Author Topic: Is this StepDown Transformer faulty?  (Read 474 times)

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Offline vinlove

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Is this StepDown Transformer faulty?
« on: August 28, 2019, 09:14:23 pm »
Just bought a new stepdown transformer 230V -> 115V.

But when tested with main socket tester, it lights all three LEDs at the top of the tester, which means "LIVE / GRD Reverse, Missing GRD"
It sounds like the transformer's LIVE and GRD is reverse, and Ground is missing.  Is it serious fault? Should it be returned?

« Last Edit: August 28, 2019, 09:19:20 pm by vinlove »
 

Offline vinlove

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Re: Is this StepDown Transformer faulty?
« Reply #1 on: August 28, 2019, 09:18:15 pm »
The transformer says "It is not earthed". Could it be problem?
 

Offline vinlove

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Re: Is this StepDown Transformer faulty?
« Reply #2 on: August 29, 2019, 02:05:48 pm »
Any ideas on this? Thanks
 

Online richard.cs

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Re: Is this StepDown Transformer faulty?
« Reply #3 on: September 01, 2019, 12:06:18 pm »
That type of transformer has a 110 V centre-tapped secondary with the centre tap earthed, it is not faulty it is just totally confusing the primitive 3-neon tester. The intended purpose of these transformers is to provide a supply for construction equipment used in wet areas where the maximum shock voltage to earth is 55 V and therefore "safe". It's not clear from your photo but I assume you've filled off the plastic key to allow you to plug that blue 240 V plug into the yellow 110 V socket?

The question is more if is this the correct type of transformer for whatever it is you are trying to do?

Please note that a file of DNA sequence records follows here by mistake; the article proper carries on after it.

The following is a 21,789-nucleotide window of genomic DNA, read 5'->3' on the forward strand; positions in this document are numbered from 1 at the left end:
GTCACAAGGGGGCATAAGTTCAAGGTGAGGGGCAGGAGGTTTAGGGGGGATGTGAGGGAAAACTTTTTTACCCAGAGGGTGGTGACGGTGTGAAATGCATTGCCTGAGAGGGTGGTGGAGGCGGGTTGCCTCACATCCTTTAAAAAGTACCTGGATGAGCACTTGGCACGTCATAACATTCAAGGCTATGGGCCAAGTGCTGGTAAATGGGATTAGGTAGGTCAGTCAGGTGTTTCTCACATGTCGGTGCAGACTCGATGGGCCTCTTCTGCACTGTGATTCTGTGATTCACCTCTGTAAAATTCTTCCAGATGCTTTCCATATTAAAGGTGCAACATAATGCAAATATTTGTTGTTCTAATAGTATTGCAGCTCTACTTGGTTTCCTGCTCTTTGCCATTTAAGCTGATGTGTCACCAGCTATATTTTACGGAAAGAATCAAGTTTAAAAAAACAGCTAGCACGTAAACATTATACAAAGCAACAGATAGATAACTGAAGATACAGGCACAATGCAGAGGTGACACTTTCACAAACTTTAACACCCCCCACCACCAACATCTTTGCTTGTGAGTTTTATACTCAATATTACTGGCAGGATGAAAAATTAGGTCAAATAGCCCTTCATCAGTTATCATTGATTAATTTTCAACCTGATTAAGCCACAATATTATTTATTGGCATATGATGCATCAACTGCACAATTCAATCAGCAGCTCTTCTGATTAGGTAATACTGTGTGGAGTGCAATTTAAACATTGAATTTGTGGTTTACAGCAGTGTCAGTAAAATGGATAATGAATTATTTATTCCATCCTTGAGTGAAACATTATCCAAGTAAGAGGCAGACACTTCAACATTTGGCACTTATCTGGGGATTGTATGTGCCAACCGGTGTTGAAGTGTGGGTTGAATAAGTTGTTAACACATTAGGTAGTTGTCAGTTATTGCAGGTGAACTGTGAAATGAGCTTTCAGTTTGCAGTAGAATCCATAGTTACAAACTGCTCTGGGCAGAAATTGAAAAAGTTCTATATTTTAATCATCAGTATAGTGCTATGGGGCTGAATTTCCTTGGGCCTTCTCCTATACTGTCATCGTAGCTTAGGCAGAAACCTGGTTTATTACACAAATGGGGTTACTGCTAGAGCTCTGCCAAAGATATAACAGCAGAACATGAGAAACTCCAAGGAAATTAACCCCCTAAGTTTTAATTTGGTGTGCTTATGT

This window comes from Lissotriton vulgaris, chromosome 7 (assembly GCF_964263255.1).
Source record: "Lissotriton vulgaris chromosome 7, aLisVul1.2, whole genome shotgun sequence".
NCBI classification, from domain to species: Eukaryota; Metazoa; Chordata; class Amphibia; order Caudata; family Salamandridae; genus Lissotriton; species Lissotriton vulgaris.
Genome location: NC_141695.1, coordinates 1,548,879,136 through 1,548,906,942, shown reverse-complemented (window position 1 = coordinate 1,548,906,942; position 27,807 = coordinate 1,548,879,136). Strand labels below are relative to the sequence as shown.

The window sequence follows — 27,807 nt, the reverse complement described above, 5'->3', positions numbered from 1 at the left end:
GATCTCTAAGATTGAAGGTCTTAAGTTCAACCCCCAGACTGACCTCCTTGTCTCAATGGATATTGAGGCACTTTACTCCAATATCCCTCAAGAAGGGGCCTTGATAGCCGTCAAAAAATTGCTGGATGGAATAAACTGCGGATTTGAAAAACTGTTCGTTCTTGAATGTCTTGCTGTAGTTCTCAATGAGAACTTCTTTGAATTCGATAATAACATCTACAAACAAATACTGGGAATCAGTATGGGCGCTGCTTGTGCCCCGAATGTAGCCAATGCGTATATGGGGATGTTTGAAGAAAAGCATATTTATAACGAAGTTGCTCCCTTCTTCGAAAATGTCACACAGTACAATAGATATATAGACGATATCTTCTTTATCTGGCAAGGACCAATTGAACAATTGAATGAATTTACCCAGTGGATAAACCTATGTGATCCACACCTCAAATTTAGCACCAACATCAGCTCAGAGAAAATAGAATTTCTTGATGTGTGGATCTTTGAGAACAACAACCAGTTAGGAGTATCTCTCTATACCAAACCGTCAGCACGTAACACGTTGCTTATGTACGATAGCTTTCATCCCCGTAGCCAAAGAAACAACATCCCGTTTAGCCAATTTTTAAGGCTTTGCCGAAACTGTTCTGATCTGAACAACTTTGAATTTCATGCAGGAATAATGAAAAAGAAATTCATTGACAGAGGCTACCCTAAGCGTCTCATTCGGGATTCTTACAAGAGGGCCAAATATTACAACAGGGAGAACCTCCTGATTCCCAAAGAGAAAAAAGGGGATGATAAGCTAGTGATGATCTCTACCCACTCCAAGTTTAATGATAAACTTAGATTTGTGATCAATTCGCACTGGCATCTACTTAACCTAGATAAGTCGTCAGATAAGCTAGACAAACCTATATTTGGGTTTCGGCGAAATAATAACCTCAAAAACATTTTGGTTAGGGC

Offline bjbb

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Re: Is this StepDown Transformer faulty?
« Reply #4 on: September 05, 2019, 04:27:58 pm »
Let us see if this post gets past the Australian Stasi.

Again, you people need to be very careful when answering questions and commenting on the physics and chemistry of regulatory safety requirements. And am still requesting/begging that Dave find an engineer from his local Certification Body (see the JAS-ANZ listing) and do a series of interviews where they discuss product evaluation and standards scope.

As a technical advisor to the local fire marshal, have seen three house fires (one was a major loss) and two injury incidents during last 16 months where the root cause was a single-fault condition in electrical equipment having construction/materials/performance not meeting code. That is, 'home-engineered' stuff that failed.

The label indicates "Class 1 Construction  This Transformer Must Be Earthed".

It should be marked as 'Class I' because roman and arabic numeric characters have different meanings (yes, this is stupid, but it is how the standards and building codes are written in the western world).

The unit must be connected to a protective earth because the level of protection from shock cannot meet either the withstand requirements, or the insulation coordination requirements, or the overload requirements per whatever safety standard is scoped for this type of transformer (typically IEC61558-x or IEC60076-x).
 

Online richard.cs